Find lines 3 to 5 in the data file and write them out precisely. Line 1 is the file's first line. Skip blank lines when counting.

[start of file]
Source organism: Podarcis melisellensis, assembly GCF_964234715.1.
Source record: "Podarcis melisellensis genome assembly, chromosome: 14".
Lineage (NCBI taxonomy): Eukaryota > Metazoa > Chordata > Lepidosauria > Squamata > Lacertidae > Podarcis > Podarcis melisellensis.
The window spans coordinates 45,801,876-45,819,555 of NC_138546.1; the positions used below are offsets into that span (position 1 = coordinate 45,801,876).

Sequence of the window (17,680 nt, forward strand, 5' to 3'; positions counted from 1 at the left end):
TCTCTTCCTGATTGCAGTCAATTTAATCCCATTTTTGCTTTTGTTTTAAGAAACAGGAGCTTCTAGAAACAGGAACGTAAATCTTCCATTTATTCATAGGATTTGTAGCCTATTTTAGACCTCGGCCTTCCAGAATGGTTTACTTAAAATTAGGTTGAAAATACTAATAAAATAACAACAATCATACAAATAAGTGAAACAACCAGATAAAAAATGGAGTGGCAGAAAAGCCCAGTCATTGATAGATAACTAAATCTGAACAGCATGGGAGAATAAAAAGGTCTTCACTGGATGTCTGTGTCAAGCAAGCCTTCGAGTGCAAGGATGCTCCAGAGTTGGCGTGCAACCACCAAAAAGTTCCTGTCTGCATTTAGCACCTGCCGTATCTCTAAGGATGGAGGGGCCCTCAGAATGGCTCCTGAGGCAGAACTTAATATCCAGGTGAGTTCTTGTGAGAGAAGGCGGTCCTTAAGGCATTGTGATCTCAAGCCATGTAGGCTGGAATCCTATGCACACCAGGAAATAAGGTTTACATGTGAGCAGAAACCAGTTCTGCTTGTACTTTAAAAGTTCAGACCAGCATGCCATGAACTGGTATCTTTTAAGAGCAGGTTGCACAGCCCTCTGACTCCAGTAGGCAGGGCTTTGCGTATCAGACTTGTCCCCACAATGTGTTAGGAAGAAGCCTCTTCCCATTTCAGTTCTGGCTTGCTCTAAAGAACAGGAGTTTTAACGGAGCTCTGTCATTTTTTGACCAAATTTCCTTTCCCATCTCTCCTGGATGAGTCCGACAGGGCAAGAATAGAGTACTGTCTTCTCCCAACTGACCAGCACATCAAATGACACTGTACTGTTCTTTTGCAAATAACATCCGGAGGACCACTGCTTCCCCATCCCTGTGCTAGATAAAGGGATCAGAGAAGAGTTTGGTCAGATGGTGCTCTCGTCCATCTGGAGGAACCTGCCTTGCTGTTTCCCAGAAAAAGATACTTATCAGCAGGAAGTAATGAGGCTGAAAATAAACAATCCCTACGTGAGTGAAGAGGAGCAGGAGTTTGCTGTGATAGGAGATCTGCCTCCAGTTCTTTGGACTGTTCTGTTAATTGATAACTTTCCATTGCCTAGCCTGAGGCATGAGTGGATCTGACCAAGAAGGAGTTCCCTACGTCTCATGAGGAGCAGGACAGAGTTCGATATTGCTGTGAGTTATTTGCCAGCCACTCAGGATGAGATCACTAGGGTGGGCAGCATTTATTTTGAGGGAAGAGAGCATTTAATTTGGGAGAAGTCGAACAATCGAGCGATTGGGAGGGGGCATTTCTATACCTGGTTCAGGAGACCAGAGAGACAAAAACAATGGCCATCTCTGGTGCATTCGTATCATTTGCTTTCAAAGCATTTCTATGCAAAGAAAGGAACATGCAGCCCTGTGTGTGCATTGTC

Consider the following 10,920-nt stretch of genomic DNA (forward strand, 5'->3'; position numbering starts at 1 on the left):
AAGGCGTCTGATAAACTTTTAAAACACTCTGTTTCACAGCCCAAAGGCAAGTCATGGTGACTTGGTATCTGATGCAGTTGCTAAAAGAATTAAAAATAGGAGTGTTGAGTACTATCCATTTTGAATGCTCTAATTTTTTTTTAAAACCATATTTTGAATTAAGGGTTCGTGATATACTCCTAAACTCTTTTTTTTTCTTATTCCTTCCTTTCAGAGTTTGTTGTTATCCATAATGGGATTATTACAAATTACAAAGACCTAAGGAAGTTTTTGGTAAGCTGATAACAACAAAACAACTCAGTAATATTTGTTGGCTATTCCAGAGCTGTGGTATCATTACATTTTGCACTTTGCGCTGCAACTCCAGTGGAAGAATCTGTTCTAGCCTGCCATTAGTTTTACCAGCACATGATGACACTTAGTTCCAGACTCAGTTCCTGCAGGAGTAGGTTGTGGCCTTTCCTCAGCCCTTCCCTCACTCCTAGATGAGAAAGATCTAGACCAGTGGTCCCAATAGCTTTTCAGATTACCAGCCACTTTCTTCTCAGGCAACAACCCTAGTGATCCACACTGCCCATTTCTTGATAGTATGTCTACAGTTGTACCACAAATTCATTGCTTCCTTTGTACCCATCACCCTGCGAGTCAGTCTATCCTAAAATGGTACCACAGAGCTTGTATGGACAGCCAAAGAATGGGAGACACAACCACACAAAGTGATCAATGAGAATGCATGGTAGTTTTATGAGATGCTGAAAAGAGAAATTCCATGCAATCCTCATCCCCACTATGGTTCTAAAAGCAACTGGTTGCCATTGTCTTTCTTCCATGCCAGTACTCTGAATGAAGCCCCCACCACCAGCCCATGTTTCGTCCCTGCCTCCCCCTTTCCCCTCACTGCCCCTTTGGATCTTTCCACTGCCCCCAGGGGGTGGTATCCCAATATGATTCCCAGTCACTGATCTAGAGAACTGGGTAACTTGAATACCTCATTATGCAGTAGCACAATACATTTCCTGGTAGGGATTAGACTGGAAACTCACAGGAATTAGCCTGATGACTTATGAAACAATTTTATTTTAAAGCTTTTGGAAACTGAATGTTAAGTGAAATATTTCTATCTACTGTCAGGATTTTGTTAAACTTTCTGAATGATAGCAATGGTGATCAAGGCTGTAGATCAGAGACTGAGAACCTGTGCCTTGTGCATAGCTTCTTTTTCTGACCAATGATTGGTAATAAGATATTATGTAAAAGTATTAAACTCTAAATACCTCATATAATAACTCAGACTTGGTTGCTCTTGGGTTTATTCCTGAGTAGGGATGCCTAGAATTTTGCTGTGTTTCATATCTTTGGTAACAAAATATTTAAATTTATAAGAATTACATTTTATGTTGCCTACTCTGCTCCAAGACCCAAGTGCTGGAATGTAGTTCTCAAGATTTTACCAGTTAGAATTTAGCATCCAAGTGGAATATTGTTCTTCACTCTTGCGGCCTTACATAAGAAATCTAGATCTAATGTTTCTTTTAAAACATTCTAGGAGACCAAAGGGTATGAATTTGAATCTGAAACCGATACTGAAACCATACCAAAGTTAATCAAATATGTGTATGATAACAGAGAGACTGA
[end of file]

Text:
Lineage (NCBI taxonomy): Eukaryota > Metazoa > Chordata > Lepidosauria > Squamata > Lacertidae > Podarcis > Podarcis melisellensis.
The window spans coordinates 45,801,876-45,819,555 of NC_138546.1; the positions used below are offsets into that span (position 1 = coordinate 45,801,876).

Sequence of the window (17,680 nt, forward strand, 5' to 3'; positions counted from 1 at the left end):